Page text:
American author Kalani Pickhart’s powerful debut novel returns to the explosive energy that immediately preceded that outbreak of war, showing us characters who each, in their own way, contribute to the Revolution of Dignity. Pickhart homes in on her characters’ individual struggles and widens the shot in turn, to encompass the whole conflagration and the sequence of ruins it left behind it. It is an impressive feat of empathy, for although Pickhart did travel to Kyiv and consult with many Ukrainian authors and scholars, she is not Ukrainian (or Ukrainian-American) herself ... In this novel about the fight for a fatherland, the relationships between fathers and mothers and their children are spotlit in sometimes shocking ways ... also overwhelmingly full of music: the Captain’s piano playing that sustains protesters; the bells of the monastery; and through the novel’s choral structure, a swirl of private melodies that come together in surprising harmony from start to finish ... Their ghosts are ever-present in this rich, multilayered story. It will resonate with a wide range of readers, and provide illuminating insight for those hoping to learn more about the current conflict.
What author Kalani Pickhart has achieved is a novel that is at once tragic and beautiful. Taking a variety of mediums, from non-linear storytelling, newspaper accounts, and ancient Ukranian folk songs, at times it seems the novel’s main protagonist is the Ukraine and the characters are simply there to flesh out this complex region of the world ... This method could easily be clumsy, but Pickhart skillfully renders it beautiful, like a woven tapestry in which the product is beautiful, but the art is most appreciated upon close inspection. And into this tapestry she weaves the lives of those who stay and fight against oppression and hate at great personal peril ... simply breathtaking in its scope. Pickhart’s storytelling is flawless with nothing gratuitous or superfluous. She has taken a large, complex subject and rendered it both tragic and tender by reminding the reader that in the end, the individual life touched by conflict is what really matters.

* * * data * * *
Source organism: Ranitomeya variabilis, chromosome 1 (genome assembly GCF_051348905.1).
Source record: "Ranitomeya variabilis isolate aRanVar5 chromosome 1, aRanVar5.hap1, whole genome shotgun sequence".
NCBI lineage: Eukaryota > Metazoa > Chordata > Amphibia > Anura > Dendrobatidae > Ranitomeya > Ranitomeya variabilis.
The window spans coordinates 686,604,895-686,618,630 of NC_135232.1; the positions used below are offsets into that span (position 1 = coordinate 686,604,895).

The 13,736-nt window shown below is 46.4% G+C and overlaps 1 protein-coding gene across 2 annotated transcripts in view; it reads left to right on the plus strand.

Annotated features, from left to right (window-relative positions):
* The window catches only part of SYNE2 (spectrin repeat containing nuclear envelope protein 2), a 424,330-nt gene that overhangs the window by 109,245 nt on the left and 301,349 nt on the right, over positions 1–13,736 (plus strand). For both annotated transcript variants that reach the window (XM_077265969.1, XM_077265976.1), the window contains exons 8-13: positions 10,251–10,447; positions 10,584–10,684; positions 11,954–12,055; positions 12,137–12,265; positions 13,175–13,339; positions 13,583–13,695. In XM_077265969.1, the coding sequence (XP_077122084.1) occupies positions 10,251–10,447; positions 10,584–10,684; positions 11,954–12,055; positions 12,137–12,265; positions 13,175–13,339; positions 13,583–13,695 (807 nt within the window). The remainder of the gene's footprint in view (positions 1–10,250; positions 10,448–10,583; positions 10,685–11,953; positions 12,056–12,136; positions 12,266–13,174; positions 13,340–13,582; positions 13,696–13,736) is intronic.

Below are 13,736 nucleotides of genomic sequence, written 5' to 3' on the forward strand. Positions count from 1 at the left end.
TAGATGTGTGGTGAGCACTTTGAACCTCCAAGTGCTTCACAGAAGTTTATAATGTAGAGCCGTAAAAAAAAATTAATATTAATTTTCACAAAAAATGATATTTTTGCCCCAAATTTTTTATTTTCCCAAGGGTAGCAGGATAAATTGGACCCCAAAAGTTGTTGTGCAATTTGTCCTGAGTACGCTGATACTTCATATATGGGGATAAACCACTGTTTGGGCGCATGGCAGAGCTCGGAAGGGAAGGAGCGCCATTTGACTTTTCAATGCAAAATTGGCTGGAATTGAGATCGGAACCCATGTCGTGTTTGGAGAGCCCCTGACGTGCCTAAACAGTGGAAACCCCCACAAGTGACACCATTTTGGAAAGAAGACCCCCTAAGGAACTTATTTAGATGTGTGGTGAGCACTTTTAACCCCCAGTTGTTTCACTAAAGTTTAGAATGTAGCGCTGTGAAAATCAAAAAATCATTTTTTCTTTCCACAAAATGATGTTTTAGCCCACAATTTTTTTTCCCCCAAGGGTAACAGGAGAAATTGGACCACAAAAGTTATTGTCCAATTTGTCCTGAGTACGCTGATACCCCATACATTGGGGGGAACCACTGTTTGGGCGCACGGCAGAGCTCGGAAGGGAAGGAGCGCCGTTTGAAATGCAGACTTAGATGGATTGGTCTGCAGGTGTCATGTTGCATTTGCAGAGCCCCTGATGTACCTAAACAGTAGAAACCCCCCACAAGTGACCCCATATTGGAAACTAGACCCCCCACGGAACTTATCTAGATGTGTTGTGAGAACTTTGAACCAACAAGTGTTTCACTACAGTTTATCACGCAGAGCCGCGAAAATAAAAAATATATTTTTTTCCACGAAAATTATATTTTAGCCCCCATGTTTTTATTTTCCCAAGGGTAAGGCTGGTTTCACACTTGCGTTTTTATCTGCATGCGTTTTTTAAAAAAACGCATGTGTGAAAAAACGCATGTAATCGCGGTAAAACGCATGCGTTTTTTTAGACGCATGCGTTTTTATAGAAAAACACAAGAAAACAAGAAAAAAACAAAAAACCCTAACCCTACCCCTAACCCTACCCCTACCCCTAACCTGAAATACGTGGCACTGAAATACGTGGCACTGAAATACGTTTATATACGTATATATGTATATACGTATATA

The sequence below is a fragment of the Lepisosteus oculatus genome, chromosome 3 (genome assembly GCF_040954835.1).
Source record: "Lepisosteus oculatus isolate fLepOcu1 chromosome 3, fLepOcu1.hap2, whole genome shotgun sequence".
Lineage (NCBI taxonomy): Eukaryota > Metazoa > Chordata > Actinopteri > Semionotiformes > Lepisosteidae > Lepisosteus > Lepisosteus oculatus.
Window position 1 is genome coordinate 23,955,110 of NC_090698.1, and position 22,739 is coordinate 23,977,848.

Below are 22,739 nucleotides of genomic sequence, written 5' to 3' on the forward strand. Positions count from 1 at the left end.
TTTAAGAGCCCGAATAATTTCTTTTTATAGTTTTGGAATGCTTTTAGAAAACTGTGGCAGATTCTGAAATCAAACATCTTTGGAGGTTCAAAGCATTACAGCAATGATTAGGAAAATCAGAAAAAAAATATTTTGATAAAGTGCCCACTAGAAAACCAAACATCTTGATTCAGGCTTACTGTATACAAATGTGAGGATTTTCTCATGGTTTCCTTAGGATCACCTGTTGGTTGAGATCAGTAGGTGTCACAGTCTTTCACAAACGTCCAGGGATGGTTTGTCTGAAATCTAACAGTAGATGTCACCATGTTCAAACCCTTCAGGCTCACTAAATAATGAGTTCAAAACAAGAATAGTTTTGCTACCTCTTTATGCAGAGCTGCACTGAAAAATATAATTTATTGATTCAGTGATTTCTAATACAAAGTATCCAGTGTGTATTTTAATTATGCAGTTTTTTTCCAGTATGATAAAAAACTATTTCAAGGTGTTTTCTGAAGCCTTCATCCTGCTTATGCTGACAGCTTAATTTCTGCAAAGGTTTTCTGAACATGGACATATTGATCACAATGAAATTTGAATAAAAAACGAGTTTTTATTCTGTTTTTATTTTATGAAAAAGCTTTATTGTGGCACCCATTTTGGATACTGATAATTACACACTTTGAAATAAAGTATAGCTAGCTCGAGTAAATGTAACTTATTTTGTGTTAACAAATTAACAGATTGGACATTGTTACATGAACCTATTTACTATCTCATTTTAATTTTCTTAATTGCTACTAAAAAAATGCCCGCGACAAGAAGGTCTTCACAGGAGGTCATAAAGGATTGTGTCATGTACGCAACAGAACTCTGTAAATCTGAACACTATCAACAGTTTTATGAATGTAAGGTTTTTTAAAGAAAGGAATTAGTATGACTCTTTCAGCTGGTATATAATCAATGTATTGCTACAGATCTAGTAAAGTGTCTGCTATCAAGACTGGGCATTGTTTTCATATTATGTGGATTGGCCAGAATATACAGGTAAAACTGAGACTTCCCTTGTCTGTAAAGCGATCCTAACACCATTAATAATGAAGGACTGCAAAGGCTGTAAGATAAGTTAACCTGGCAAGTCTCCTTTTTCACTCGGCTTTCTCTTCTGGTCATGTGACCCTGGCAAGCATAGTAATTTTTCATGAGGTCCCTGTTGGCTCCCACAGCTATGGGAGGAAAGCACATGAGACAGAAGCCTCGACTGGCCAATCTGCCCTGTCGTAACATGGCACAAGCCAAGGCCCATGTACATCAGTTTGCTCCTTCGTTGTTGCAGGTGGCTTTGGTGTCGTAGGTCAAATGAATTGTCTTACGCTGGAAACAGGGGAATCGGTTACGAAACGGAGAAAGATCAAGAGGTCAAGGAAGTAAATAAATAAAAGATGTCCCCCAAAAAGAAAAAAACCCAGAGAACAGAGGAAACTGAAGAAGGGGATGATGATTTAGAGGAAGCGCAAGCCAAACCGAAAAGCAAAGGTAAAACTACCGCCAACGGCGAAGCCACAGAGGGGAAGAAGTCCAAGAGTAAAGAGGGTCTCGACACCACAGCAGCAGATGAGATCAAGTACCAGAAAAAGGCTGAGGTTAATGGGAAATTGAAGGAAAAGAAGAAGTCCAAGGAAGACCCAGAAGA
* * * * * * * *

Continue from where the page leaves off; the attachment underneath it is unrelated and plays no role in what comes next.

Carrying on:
The narrative is interspersed with established facts about the protests and Ukrainian history, as well as with poems about past atrocities and lists of victims who died in the war at its center. This contextual work puts the characters’ troubles in perspective—not by diminishing their pain, but by allowing them to be part of a tragic but proud national heritage. The novel shows that Ukraine and its people have suffered at the hands of a bevy of invaders; its leads are the latest in a long line of people who loved, lost, evolved, and endured there ... a love letter to Ukraine, its people, and its ability to rise up from piled catastrophes.